Russian Military Doctor Reportedly A Suspect In Attempted Assassination In England

Gavin Hanson | Contributor

The identity of the second suspect in the case of the attempted nerve agent poisoning of defected spy Sergei Skripal and his daughter in Salisbury, England, has reportedly been revealed.

A man named as a suspect by British authorities, Alexander Petrov, is likely Dr. Alexander Mishkin, a doctor for Russian military intelligence, commonly known by its Russian acronym, GRU — that’s according to a Bellingcat report that has been investigating the identities of two men allegedly linked to the March poisoning case.

The Crown Prosecution Service announced charges for the poisoning against two men, Petrov and Ruslan Boshirov, on Sept. 5. Reports claim they were seen on security cameras throughout the town and police further investigated based on their timing and location on the day of the poisoning, March 4. Petrov and Boshirov came and left England with legitimate passports and U.K. authorities did not push for extradition, instead leveling an accusation of attempted political assassination on the Russian government.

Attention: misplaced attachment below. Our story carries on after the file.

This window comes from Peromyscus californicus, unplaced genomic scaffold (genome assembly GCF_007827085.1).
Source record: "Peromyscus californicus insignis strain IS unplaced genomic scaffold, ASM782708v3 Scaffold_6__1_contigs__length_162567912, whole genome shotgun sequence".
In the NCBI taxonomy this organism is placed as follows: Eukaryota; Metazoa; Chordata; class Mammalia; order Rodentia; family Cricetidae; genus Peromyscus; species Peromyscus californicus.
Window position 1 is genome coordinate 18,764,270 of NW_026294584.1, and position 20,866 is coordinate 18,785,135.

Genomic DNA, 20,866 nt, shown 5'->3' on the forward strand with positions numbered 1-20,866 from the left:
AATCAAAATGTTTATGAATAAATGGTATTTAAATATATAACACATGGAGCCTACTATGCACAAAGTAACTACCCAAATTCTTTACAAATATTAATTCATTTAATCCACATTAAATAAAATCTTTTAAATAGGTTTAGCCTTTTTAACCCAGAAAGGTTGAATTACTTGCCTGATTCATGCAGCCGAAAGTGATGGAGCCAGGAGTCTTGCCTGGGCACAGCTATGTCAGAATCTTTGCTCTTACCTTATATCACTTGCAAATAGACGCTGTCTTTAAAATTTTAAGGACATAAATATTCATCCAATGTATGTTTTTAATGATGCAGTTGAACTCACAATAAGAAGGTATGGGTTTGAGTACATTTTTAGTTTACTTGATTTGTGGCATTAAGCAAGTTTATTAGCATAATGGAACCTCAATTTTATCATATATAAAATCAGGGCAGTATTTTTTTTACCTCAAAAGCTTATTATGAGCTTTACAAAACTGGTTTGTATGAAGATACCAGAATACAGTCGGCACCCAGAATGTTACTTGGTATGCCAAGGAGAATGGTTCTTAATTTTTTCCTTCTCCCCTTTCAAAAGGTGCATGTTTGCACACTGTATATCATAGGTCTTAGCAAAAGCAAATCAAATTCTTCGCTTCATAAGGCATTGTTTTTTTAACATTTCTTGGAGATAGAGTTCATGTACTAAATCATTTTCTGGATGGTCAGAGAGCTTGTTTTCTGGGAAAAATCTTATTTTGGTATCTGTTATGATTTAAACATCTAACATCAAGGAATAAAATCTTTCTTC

But Petrov and Boshirov reportedly don’t exist.

Bellingcat has attempted to prove the identity of both men by speaking to personal acquaintances and pulling military records, passport records and photographs. Bellingcat reported the identity of Boshirov on Sept. 24 to be GRU Colonel Anatoliy Chepiga after trying to prove the aliases “Ruslan Boshirov” and “Alexander Petrov” did not exist, or at least, that they had no history before the issuance of their passports.

Mishkin and Col. Anatoliy Chepiga, however, do exist. Both reportedly work for the GRU, the descendant agency of the Soviet-era KGB. Both have also received the “Hero of Russia Award” for their service, according to Bellingcat. Besides physical resemblances of these GRU agents, the men Bellingcat accuses of entering England under the aliases “Ruslan Boshirov” and “Alexander Petrov” both shared Russian passport markings that indicate government work and secrecy, such as redacted biographical information. (RELATED: Russian Intel Officers Charged In Hacking And Disinformation Scheme)

Since the accusations, Boshirov and Petrov both appeared on Russian state-run news outlet, Russian Television, and Russian President Vladimir Putin called the two “civilians, not criminals.” The Kremlin’s ambassador to the UN, Vasily Nebenzia, called English accusations “hysteria” in September.

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